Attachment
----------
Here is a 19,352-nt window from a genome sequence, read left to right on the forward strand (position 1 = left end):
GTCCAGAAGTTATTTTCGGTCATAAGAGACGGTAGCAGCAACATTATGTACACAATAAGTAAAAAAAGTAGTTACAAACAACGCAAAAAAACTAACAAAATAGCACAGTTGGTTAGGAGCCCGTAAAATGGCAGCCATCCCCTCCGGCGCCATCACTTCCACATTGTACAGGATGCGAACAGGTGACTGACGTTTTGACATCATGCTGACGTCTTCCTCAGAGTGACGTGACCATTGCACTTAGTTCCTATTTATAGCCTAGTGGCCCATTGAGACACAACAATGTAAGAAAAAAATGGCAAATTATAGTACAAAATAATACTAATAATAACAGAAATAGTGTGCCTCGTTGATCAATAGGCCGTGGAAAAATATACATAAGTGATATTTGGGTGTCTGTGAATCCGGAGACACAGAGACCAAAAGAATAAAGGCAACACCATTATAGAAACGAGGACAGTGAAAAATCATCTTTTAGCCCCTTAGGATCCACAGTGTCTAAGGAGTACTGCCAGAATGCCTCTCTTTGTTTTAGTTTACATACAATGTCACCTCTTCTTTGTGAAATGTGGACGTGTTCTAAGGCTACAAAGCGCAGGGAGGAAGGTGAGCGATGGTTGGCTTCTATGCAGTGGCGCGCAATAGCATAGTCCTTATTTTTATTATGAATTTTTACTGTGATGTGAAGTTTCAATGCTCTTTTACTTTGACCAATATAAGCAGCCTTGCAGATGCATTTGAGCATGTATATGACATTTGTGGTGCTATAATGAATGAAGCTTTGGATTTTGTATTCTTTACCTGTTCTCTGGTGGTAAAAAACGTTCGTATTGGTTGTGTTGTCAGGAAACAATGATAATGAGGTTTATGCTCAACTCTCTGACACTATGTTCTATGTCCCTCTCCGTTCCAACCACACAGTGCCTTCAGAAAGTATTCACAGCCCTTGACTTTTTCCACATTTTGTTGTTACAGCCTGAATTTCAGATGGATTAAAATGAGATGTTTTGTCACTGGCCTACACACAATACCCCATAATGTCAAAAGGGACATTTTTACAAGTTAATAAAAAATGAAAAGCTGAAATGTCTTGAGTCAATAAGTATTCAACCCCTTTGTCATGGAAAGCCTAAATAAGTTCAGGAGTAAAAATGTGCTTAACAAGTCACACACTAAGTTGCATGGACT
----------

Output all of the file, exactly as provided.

Here is a 19,352-nt window from a genome sequence, read left to right on the forward strand (position 1 = left end):
GTCCAGAAGTTATTTTCGGTCATAAGAGACGGTAGCAGCAACATTATGTACACAATAAGTAAAAAAAGTAGTTACAAACAACGCAAAAAAACTAACAAAATAGCACAGTTGGTTAGGAGCCCGTAAAATGGCAGCCATCCCCTCCGGCGCCATCACTTCCACATTGTACAGGATGCGAACAGGTGACTGACGTTTTGACATCATGCTGACGTCTTCCTCAGAGTGACGTGACCATTGCACTTAGTTCCTATTTATAGCCTAGTGGCCCATTGAGACACAACAATGTAAGAAAAAAATGGCAAATTATAGTACAAAATAATACTAATAATAACAGAAATAGTGTGCCTCGTTGATCAATAGGCCGTGGAAAAATATACATAAGTGATATTTGGGTGTCTGTGAATCCGGAGACACAGAGACCAAAAGAATAAAGGCAACACCATTATAGAAACGAGGACAGTGAAAAATCATCTTTTAGCCCCTTAGGATCCACAGTGTCTAAGGAGTACTGCCAGAATGCCTCTCTTTGTTTTAGTTTACATACAATGTCACCTCTTCTTTGTGAAATGTGGACGTGTTCTAAGGCTACAAAGCGCAGGGAGGAAGGTGAGCGATGGTTGGCTTCTATGCAGTGGCGCGCAATAGCATAGTCCTTATTTTTATTATGAATTTTTACTGTGATGTGAAGTTTCAATGCTCTTTTACTTTGACCAATATAAGCAGCCTTGCAGATGCATTTGAGCATGTATATGACATTTGTGGTGCTATAATGAATGAAGCTTTGGATTTTGTATTCTTTACCTGTTCTCTGGTGGTAAAAAACGTTCGTATTGGTTGTGTTGTCAGGAAACAATGATAATGAGGTTTATGCTCAACTCTCTGACACTATGTTCTATGTCCCTCTCCGTTCCAACCACACAGTGCCTTCAGAAAGTATTCACAGCCCTTGACTTTTTCCACATTTTGTTGTTACAGCCTGAATTTCAGATGGATTAAAATGAGATGTTTTGTCACTGGCCTACACACAATACCCCATAATGTCAAAAGGGACATTTTTACAAGTTAATAAAAAATGAAAAGCTGAAATGTCTTGAGTCAATAAGTATTCAACCCCTTTGTCATGGAAAGCCTAAATAAGTTCAGGAGTAAAAATGTGCTTAACAAGTCACACACTAAGTTGCATGGACT